Channeling Julie Moir Messervy
She makes garden design look so easy. Last Thursday for the second time in exactly a decade Julie Moir Messervy enraptured the Garden Design Luncheon crowd with her graciousness, easy-going wit, energy, style, and utterly pragmatic approach to design. For busy homeowners she promotes outdoor living spaces capable of enticing anyone away from their computer screens (and has somewhat ironically created an app for that.) For gardeners who might be paralyzed by the endless possibilities she shows us how to tune in to our deepest desires to create a garden as comfortable and welcoming as our kitchen.
According to Julie, we already know how to design the garden of our dreams. We formed a connection to the outdoors as children. – Where did we go for daydreaming, reverie and reflection? Those places are part of our inner garden. We are full of great ideas that we have been collecting from all of the places we’ve ever visited and loved. We know what we like and what we don’t.
We can take an inventory of those ideas and predilections and translate them into what Julie calls the “big moves”, which are not unlike what we do inside when we set the table or rearrange the objet d’art on the mantel until we get it exactly right. Granted, the “big moves” outside often involve a little more heavy lifting, sometimes a lot more money, and even occasionally someone with an engineering degree and that is why some of us (my hand is raised) become too scared-rabbit to commit.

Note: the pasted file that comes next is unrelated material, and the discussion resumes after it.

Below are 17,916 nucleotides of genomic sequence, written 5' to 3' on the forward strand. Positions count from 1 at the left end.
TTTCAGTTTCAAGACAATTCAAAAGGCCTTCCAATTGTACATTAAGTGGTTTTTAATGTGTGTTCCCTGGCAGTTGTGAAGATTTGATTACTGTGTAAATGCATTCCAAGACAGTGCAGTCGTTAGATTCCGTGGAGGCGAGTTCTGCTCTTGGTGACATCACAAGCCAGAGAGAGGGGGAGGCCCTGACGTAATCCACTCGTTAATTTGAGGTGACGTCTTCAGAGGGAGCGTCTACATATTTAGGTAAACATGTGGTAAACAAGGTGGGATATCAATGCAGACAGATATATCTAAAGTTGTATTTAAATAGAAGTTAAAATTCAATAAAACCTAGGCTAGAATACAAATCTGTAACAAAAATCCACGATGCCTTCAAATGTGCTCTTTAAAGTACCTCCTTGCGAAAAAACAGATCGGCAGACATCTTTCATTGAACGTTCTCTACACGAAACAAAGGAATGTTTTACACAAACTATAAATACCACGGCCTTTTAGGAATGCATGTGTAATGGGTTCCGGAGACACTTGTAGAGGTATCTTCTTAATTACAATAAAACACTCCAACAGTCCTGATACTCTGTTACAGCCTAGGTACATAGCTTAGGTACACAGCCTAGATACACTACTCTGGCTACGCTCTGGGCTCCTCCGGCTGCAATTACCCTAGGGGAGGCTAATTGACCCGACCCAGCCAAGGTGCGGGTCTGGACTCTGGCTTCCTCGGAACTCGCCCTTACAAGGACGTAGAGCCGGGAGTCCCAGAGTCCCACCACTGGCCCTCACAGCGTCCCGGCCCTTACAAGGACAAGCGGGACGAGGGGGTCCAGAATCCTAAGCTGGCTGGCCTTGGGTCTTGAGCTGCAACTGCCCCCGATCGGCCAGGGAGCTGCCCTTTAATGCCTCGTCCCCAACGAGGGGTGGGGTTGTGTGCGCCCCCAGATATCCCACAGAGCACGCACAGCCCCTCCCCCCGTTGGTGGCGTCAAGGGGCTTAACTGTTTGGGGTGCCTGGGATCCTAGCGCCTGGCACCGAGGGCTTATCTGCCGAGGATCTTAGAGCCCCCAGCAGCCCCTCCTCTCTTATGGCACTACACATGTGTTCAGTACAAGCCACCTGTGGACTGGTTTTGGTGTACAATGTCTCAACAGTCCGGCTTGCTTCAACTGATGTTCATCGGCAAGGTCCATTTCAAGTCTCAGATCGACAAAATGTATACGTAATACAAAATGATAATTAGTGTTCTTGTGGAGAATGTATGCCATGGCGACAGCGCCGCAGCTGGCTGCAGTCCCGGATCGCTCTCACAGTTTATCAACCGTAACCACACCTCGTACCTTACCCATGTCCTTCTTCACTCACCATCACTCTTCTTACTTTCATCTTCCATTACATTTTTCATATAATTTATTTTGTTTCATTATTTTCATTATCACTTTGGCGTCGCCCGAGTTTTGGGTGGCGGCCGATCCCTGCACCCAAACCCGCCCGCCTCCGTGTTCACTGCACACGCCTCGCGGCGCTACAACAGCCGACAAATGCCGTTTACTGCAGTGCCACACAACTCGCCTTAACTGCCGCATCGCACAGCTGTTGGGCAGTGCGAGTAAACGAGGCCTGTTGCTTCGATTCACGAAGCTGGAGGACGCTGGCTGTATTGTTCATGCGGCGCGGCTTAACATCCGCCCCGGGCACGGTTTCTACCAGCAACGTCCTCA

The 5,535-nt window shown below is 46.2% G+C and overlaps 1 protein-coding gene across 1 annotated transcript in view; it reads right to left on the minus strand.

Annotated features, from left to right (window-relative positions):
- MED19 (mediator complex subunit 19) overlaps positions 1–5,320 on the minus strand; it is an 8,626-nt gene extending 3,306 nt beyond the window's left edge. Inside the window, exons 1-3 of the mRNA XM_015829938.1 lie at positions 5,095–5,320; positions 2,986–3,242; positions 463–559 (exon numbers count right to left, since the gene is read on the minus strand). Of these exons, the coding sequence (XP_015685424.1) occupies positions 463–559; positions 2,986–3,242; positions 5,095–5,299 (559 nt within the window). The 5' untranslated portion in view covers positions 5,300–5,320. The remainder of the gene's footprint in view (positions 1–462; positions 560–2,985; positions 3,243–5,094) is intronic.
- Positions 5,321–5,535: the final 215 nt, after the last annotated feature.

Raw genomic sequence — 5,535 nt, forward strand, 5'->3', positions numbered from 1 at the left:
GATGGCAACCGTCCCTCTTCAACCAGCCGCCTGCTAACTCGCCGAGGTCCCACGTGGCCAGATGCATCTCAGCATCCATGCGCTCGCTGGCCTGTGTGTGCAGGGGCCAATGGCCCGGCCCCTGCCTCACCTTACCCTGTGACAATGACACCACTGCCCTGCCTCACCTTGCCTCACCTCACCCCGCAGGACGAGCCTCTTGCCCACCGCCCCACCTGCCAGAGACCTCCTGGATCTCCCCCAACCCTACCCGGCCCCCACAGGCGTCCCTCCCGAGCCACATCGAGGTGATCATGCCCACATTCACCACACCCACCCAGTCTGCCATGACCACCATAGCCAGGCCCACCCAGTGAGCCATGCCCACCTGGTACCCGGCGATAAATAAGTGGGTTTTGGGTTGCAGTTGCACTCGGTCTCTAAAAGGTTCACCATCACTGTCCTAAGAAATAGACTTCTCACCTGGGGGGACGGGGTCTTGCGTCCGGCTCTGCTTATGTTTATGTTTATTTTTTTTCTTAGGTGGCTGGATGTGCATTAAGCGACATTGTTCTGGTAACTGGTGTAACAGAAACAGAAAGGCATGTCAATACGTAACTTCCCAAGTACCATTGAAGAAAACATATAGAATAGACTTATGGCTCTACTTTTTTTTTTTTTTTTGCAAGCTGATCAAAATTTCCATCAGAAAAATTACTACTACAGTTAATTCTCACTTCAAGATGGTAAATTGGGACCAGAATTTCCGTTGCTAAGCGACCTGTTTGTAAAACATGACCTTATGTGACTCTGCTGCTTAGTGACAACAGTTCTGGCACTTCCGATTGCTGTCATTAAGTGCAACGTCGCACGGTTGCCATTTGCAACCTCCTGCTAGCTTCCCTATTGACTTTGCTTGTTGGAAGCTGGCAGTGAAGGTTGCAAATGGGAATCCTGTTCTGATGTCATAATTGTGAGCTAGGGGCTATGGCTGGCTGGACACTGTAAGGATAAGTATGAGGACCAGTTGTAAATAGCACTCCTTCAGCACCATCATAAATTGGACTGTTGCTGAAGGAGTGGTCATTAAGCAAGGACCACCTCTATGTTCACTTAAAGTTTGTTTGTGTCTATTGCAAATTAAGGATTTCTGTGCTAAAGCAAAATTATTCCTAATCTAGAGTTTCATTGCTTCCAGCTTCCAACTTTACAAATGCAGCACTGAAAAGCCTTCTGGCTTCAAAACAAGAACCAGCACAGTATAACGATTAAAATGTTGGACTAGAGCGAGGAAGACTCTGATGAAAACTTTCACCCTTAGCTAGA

But Julie’s gorgeous slides were enough to catapult anybody out of inertia (if you could have heard the gasps!) To begin, we might identify our garden’s comfort zones; think about the frontyard as if it’s the back; create paths that choreograph pauses; audit the visual energy; place the pieces, and set about “crafting the details of nature.”
Julie also urged us all to follow Doug Tallamy’s advice about planting natives for the bugs and the birds. Whatever kind of garden you design, be sure to plant a few natives at least along the periphery. When our neighbors follow our example, swath-by-swath we may begin to restore the ecosystem we’ve all but destroyed.
It’s as clear as a sunny fall day that what Julie wants more than anything is for everyone to get outside and to have a garden to feel completely at home in. To that end she offers all the assistance she possibly can – from a range of design services for every budget, to an iphone/pod/pad app that’s way more fun than a piece of blank grid paper. (Believe me, I bought it and can’t stop moving patios and paths around my yard.) And her book, Home Outside: Creating the Landscape You Love is the confidence-inspiring blueprint that takes us through the creative process step by step.
Have you been able to channel your inner Julie* to create the garden of your dreams?
(*credit for “channeling your inner Julie” goes to Julie Murphy Christina)